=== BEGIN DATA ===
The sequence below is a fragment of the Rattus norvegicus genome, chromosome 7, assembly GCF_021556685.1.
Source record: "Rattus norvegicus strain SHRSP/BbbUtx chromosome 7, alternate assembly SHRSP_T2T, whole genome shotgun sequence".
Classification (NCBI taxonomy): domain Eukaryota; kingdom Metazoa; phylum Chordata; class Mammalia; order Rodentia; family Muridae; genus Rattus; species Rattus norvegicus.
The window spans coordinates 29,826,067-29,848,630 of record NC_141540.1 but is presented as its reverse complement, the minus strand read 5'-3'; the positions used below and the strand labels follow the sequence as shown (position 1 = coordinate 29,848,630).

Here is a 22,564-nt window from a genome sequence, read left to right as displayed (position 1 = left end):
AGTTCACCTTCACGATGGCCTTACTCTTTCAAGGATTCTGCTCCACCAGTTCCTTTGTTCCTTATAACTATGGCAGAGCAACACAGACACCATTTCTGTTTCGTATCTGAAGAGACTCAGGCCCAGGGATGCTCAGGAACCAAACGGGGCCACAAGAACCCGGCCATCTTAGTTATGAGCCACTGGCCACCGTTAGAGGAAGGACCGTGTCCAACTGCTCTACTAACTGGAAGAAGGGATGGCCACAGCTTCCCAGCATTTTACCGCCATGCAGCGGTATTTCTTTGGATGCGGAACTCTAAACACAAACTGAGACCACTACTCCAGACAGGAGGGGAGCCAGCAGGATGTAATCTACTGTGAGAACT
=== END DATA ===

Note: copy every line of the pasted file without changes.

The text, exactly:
The sequence below is a fragment of the Rattus norvegicus genome, chromosome 7, assembly GCF_021556685.1.
Source record: "Rattus norvegicus strain SHRSP/BbbUtx chromosome 7, alternate assembly SHRSP_T2T, whole genome shotgun sequence".
Classification (NCBI taxonomy): domain Eukaryota; kingdom Metazoa; phylum Chordata; class Mammalia; order Rodentia; family Muridae; genus Rattus; species Rattus norvegicus.
The window spans coordinates 29,826,067-29,848,630 of record NC_141540.1 but is presented as its reverse complement, the minus strand read 5'-3'; the positions used below and the strand labels follow the sequence as shown (position 1 = coordinate 29,848,630).

Here is a 22,564-nt window from a genome sequence, read left to right as displayed (position 1 = left end):
AGTTCACCTTCACGATGGCCTTACTCTTTCAAGGATTCTGCTCCACCAGTTCCTTTGTTCCTTATAACTATGGCAGAGCAACACAGACACCATTTCTGTTTCGTATCTGAAGAGACTCAGGCCCAGGGATGCTCAGGAACCAAACGGGGCCACAAGAACCCGGCCATCTTAGTTATGAGCCACTGGCCACCGTTAGAGGAAGGACCGTGTCCAACTGCTCTACTAACTGGAAGAAGGGATGGCCACAGCTTCCCAGCATTTTACCGCCATGCAGCGGTATTTCTTTGGATGCGGAACTCTAAACACAAACTGAGACCACTACTCCAGACAGGAGGGGAGCCAGCAGGATGTAATCTACTGTGAGAACT